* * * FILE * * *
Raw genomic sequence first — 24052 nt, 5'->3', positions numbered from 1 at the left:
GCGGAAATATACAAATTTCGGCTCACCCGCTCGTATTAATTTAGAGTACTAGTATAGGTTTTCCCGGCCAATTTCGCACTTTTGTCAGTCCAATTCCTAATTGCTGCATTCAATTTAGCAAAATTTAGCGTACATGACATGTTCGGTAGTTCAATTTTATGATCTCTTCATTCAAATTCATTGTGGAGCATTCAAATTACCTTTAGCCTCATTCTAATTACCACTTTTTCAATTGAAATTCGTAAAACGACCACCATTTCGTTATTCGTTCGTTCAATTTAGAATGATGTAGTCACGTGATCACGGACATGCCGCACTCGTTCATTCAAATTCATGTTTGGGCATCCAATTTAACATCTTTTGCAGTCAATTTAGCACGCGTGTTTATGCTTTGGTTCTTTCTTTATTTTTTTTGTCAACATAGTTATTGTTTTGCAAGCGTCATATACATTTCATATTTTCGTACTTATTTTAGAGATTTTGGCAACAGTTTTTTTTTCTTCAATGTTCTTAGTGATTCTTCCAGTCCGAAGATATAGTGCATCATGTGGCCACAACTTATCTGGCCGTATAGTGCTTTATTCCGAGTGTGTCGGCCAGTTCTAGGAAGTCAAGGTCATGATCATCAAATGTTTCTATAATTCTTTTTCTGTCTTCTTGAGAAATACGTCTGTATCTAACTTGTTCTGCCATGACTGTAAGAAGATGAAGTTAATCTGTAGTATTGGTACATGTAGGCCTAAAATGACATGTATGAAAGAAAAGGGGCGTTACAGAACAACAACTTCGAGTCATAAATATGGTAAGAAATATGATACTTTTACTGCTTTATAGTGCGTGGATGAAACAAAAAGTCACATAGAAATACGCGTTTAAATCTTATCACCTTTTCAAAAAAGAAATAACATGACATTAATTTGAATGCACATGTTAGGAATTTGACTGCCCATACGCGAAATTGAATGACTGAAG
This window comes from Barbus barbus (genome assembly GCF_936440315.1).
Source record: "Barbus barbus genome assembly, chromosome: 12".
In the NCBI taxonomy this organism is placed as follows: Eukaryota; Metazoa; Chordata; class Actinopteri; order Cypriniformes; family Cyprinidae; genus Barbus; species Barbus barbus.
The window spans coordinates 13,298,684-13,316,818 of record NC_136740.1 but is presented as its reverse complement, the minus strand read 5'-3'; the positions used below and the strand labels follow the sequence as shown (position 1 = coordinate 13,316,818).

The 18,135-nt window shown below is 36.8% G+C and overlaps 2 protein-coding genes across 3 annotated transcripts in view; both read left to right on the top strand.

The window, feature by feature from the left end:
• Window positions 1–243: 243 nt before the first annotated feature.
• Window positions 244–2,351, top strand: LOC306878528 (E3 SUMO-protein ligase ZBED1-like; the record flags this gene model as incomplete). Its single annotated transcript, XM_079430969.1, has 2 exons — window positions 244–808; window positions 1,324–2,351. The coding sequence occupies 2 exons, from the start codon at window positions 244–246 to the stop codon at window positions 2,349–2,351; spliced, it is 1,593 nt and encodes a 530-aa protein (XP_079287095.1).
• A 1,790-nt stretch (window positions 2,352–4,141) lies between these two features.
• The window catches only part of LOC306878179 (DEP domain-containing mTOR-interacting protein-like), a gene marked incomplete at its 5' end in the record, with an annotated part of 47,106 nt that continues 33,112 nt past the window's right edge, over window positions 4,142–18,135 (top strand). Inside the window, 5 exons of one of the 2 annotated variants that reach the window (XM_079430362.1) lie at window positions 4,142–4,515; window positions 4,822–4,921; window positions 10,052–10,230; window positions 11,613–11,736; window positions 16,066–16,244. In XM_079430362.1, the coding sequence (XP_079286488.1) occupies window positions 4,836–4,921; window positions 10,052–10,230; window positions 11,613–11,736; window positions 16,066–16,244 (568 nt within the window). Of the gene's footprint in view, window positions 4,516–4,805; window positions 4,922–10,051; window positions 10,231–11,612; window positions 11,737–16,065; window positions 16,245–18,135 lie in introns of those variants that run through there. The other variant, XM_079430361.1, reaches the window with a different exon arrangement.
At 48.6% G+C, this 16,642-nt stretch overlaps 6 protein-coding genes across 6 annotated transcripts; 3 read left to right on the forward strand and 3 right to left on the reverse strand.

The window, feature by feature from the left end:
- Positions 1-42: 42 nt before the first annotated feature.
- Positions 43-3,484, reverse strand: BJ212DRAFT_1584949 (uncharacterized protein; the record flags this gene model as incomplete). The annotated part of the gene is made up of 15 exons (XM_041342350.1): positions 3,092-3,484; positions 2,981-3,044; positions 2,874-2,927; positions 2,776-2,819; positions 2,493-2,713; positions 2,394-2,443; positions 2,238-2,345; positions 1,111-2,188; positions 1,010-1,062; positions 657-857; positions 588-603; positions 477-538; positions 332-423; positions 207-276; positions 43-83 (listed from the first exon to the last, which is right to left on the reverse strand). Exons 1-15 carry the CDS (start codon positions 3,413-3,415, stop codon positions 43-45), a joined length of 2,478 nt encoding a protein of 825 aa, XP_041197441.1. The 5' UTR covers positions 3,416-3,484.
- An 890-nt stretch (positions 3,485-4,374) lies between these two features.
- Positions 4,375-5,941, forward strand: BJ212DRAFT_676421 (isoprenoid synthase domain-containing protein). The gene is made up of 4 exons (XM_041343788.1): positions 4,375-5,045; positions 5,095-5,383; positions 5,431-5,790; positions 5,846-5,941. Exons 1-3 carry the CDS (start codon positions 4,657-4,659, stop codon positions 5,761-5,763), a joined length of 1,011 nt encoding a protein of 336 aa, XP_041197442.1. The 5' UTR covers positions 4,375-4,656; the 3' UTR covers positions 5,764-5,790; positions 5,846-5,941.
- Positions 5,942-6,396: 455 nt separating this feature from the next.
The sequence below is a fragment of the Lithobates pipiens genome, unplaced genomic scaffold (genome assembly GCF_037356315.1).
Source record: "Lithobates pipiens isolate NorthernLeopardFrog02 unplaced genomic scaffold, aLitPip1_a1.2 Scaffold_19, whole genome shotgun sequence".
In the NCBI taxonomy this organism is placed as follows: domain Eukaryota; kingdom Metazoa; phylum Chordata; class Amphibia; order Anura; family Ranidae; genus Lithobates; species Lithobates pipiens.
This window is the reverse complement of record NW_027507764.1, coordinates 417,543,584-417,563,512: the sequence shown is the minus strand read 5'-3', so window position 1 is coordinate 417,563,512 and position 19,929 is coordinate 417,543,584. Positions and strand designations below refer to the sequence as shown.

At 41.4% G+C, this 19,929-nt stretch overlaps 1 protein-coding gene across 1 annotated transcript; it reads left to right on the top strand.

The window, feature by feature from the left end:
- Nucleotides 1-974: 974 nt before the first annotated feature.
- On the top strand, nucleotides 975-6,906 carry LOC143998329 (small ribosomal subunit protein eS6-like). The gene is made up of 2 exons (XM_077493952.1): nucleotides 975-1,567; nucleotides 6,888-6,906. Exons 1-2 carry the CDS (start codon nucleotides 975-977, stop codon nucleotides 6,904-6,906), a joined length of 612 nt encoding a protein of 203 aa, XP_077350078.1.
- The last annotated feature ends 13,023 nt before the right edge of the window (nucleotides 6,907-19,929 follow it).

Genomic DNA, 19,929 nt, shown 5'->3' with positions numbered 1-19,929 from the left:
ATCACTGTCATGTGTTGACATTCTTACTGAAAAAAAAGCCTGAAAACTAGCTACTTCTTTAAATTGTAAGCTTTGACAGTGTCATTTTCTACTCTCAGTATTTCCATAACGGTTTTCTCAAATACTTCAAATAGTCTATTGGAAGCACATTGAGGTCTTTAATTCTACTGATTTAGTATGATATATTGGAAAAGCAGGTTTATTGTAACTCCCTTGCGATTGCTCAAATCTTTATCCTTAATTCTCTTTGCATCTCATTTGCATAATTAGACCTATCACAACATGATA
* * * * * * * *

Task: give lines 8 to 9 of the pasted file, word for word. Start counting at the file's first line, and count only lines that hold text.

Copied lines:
The window, feature by feature from the left end:
• Window positions 1–243: 243 nt before the first annotated feature.